Green said that from her observations, it seems like men either don’t experience anxiety after drinking that often, or are just less vocal about it.

“I think girls are generally more emotionally responsive than guys. We think a lot about how we make other people feel and their reactions, which could be good and bad,” she said.

Gallardo also noted that his friends who are female tend to think more about how their actions are received or if their words came across as intended, and these stressors paired with the foggy memory or lack of self control that comes with drinking can contribute more to hangxiety.

“I don’t think guys are as reflective of the things that they do,” he said.

Civetta said he could not say for sure if hangxiety is less common in men because “guys are less prone to share things like that.”

The normalization of hangxiety in college

Patel said that the college-aged group, in contrast to older adults, faces a relative inexperience with alcohol, as well as specific social pressures intertwined with drinking in the college party setting which could drive increased risk for hangxiety.

“Experience is key,” she said, “To know, ‘I can have this number of drinks before I feel all these bad feelings the next day.’”

The term “hangxiety” bounces around often amongst the population at NU that drinks alcohol, with many students saying that the majority of their friends have mentioned feeling hangxiety or have heard of the term.

“Out of my friends who I’ve gone out with or at least talked about going out with, I can’t think off the top of my head a single person who hasn’t experienced [hangxiety] before,” Green said.

Civetta recalled hearing the word for the first time and immediately being able to pin the term to his past experiences. Yet for how universal the term seems to be, some say that hangxiety and what it entails is not talked about enough.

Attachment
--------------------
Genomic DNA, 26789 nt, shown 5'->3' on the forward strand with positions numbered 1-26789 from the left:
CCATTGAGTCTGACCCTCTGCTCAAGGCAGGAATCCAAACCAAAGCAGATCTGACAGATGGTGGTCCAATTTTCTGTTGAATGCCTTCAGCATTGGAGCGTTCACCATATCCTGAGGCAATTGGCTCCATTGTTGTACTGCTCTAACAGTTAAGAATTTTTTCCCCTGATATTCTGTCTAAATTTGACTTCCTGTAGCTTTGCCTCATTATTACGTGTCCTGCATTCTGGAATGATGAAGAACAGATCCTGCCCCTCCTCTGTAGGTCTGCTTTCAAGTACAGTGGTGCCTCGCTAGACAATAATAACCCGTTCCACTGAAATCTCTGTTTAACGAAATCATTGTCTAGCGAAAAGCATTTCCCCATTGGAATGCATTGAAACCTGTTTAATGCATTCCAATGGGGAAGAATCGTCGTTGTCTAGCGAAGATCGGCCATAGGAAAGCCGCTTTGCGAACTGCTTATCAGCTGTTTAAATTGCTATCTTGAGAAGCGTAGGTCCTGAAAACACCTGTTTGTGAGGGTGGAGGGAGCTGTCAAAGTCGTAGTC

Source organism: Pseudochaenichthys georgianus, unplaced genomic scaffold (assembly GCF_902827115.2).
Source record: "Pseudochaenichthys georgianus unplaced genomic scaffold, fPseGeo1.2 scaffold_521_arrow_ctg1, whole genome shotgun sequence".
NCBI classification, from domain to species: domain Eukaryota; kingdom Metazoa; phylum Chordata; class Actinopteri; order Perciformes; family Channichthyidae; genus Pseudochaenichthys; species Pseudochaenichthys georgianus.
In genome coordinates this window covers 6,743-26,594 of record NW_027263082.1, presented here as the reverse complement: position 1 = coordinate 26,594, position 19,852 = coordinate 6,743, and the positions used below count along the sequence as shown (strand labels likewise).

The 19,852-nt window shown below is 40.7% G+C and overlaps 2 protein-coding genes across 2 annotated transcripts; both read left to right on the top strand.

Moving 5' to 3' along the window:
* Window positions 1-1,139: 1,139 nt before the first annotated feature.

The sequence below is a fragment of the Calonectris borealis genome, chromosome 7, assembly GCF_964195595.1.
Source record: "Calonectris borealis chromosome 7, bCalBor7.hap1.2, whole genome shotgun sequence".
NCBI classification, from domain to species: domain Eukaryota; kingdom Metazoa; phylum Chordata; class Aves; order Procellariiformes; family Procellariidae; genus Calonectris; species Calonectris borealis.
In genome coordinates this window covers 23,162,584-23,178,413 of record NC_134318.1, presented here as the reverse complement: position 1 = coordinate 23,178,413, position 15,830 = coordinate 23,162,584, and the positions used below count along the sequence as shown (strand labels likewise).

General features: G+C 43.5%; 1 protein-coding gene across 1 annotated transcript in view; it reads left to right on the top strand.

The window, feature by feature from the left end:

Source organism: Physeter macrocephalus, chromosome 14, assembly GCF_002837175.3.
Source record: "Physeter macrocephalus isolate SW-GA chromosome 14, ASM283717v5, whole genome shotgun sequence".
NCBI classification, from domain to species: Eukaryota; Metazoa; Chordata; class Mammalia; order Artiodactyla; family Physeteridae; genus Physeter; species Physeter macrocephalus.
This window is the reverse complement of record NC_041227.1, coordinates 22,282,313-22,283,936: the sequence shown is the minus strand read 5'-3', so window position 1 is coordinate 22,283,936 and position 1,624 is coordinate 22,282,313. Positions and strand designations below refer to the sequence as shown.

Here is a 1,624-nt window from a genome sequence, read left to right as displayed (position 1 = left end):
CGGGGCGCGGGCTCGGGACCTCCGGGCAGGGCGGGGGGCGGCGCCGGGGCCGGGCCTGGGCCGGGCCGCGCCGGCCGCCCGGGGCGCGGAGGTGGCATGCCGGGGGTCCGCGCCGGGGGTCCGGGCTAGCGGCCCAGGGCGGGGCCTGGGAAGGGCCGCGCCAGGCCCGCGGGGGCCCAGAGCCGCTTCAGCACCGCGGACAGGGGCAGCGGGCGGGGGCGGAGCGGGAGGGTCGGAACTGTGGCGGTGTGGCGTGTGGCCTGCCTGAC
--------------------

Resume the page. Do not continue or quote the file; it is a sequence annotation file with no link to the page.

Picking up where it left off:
“The more people that can genuinely understand that everybody has this, and it’s literally because of the alcohol, not because there is something internally wrong with you or that you’re an embarrassment, then the less people will feel alone in the experience,” Warner said.

Hangxiety can be a deeply negative or troubling experience that is easier to manage when you can put a name to what you are feeling. Talking with supportive friends who can understand your experience and provide reassurance can also help, Warner said.

Gallardo only first learned of the word this year. While he said it is helpful to have a name to label the experience, he does not think hangxiety should be normalized, especially since he mainly associates it with drinking to the point of blacking out.

“It makes those experiences that come along with binge drinking seem like they’re regular enough to have a term associated with it. No one calls it ‘binge drinking’ or ‘alcoholism.’ You say ‘going hard’ or ‘blacking out’ or ‘hangxiety,’” he said.